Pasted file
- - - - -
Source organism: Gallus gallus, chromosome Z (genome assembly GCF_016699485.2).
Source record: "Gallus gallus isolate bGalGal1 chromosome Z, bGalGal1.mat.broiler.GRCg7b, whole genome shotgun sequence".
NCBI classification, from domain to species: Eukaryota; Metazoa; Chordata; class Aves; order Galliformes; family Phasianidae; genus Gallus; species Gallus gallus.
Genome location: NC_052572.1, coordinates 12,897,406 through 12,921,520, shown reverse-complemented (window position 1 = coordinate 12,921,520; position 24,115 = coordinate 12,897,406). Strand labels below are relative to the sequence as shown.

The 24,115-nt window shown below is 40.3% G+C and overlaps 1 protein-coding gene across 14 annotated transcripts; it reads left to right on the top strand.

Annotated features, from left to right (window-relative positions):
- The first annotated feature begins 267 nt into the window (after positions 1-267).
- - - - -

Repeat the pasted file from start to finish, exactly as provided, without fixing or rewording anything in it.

Source organism: Gallus gallus, chromosome Z (genome assembly GCF_016699485.2).
Source record: "Gallus gallus isolate bGalGal1 chromosome Z, bGalGal1.mat.broiler.GRCg7b, whole genome shotgun sequence".
NCBI classification, from domain to species: Eukaryota; Metazoa; Chordata; class Aves; order Galliformes; family Phasianidae; genus Gallus; species Gallus gallus.
Genome location: NC_052572.1, coordinates 12,897,406 through 12,921,520, shown reverse-complemented (window position 1 = coordinate 12,921,520; position 24,115 = coordinate 12,897,406). Strand labels below are relative to the sequence as shown.

The 24,115-nt window shown below is 40.3% G+C and overlaps 1 protein-coding gene across 14 annotated transcripts; it reads left to right on the top strand.

Annotated features, from left to right (window-relative positions):
- The first annotated feature begins 267 nt into the window (after positions 1-267).